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Amino Acids. 2012 May;42(5):1661-8. doi: 10.1007/s00726-011-0868-4. Epub 2011 Mar 8.

Drosophila as a platform to predict the pathogenicity of novel aminoacyl-tRNA synthetase mutations in CMT.

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Department of Molecular Genetics, VIB, University of Antwerp, Universiteitsplein 1, 2610, Antwerp, Belgium.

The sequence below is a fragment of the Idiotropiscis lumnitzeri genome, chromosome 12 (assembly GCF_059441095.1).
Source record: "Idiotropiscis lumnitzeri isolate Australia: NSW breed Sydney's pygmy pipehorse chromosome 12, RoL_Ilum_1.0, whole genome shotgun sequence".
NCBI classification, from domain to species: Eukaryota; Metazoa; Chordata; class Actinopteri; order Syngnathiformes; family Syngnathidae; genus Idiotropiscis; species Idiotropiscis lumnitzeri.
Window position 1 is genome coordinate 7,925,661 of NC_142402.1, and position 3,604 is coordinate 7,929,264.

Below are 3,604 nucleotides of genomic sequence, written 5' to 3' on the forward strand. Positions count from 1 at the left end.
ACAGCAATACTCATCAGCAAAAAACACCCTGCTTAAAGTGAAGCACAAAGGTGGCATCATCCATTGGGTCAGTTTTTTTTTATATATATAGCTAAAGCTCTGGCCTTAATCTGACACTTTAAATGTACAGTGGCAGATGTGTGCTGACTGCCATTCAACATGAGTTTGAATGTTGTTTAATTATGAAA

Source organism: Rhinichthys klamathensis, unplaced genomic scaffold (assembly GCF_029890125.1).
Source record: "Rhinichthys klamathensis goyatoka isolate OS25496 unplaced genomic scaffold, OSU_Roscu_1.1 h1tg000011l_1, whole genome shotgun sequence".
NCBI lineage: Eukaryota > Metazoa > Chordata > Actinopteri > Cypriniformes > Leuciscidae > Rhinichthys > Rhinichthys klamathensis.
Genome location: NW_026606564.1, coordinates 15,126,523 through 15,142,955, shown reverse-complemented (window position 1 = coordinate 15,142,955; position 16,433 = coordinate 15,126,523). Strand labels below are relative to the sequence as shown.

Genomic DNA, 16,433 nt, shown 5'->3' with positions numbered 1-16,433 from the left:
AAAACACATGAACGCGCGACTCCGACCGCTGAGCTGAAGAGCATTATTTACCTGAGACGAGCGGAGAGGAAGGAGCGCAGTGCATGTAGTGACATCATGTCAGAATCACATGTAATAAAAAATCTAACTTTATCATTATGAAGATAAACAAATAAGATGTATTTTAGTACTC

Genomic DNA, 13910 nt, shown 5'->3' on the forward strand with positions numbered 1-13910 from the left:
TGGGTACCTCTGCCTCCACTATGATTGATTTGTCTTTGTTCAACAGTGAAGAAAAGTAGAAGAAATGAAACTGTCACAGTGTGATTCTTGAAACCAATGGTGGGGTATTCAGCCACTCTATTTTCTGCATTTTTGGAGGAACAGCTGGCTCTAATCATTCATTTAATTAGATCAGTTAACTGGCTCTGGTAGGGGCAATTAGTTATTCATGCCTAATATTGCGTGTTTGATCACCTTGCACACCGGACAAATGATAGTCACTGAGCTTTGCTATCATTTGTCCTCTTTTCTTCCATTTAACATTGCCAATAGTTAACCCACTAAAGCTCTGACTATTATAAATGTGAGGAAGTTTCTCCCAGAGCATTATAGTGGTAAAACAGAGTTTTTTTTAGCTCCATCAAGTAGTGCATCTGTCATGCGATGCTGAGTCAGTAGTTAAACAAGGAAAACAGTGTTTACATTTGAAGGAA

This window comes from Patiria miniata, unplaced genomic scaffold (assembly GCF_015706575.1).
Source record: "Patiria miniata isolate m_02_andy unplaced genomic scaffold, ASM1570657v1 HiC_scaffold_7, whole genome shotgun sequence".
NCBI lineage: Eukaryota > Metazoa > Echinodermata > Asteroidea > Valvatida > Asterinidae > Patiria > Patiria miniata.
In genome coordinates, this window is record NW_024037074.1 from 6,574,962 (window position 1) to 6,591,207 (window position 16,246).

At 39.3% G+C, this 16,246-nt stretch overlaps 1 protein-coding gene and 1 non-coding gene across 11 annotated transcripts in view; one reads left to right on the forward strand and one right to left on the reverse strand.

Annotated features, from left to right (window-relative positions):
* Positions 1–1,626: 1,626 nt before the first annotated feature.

Charcot-Marie-Tooth disease (CMT) is the major form of inherited peripheral neuropathy in humans. CMT is clinically and genetically heterogeneous and four aminoacyl-tRNA synthetases have been implicated in disease etiology. Mutations in the YARS gene encoding a tyrosyl-tRNA synthetase (TyrRS) lead to Dominant Intermediate CMT type C (DI-CMTC). Three dominant YARS mutations were so far associated with DI-CMTC. To further expand the spectrum of CMT causing genetic defects in this tRNA synthetase, we performed DNA sequencing of YARS coding regions in a cohort of 181 patients with various types of peripheral neuropathy. We identified a novel K265N substitution that in contrast to all previously described mutations is located at the anticodon recognition domain of the enzyme. Further genetic analysis revealed that this variant represents a benign substitution. Using our recently developed DI-CMTC Drosophila model, we tested in vivo the pathogenicity of this new YARS variant. We demonstrated that the developmental and behavioral defects induced by all DI-CMTC causing mutations were not present upon ubiquitous or panneuronal TyrRS K265N expression. Thus, in line with our genetic studies, functional analysis confirmed that the K265N substitution does not induce toxicity signs in Drosophila. The consistency observed throughout this work underscores the robustness of our DI-CMTC animal model and identifies Drosophila as a valid read-out platform to ascertain the pathogenicity of novel mutations to be identified in the future.

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